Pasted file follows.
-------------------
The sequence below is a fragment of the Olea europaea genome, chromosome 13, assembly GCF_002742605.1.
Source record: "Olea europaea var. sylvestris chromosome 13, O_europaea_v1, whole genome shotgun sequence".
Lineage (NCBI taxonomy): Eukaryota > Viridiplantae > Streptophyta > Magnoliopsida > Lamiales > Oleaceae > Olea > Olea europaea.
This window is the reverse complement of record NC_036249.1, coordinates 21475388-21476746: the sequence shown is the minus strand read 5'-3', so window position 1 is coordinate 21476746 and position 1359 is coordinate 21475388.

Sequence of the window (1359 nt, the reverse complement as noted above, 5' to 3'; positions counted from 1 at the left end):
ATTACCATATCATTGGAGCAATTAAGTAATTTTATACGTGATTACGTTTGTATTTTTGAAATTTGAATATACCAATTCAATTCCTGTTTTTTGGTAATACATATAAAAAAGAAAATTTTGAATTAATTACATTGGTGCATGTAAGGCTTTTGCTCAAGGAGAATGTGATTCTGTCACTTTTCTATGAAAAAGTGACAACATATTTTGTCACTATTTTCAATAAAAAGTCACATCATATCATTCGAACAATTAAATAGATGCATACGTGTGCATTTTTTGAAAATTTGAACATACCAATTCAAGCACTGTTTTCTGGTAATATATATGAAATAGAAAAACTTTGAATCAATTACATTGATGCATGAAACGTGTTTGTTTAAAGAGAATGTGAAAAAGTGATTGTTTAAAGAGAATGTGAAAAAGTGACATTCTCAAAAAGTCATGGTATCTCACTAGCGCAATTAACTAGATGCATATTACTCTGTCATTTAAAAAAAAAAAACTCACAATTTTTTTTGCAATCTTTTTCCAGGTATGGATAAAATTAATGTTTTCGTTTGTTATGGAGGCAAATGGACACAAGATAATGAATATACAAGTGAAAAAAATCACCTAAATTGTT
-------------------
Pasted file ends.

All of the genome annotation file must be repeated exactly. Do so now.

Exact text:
The sequence below is a fragment of the Olea europaea genome, chromosome 13, assembly GCF_002742605.1.
Source record: "Olea europaea var. sylvestris chromosome 13, O_europaea_v1, whole genome shotgun sequence".
Lineage (NCBI taxonomy): Eukaryota > Viridiplantae > Streptophyta > Magnoliopsida > Lamiales > Oleaceae > Olea > Olea europaea.
This window is the reverse complement of record NC_036249.1, coordinates 21475388-21476746: the sequence shown is the minus strand read 5'-3', so window position 1 is coordinate 21476746 and position 1359 is coordinate 21475388.

Sequence of the window (1359 nt, the reverse complement as noted above, 5' to 3'; positions counted from 1 at the left end):
ATTACCATATCATTGGAGCAATTAAGTAATTTTATACGTGATTACGTTTGTATTTTTGAAATTTGAATATACCAATTCAATTCCTGTTTTTTGGTAATACATATAAAAAAGAAAATTTTGAATTAATTACATTGGTGCATGTAAGGCTTTTGCTCAAGGAGAATGTGATTCTGTCACTTTTCTATGAAAAAGTGACAACATATTTTGTCACTATTTTCAATAAAAAGTCACATCATATCATTCGAACAATTAAATAGATGCATACGTGTGCATTTTTTGAAAATTTGAACATACCAATTCAAGCACTGTTTTCTGGTAATATATATGAAATAGAAAAACTTTGAATCAATTACATTGATGCATGAAACGTGTTTGTTTAAAGAGAATGTGAAAAAGTGATTGTTTAAAGAGAATGTGAAAAAGTGACATTCTCAAAAAGTCATGGTATCTCACTAGCGCAATTAACTAGATGCATATTACTCTGTCATTTAAAAAAAAAAAACTCACAATTTTTTTTGCAATCTTTTTCCAGGTATGGATAAAATTAATGTTTTCGTTTGTTATGGAGGCAAATGGACACAAGATAATGAATATACAAGTGAAAAAAATCACCTAAATTGTT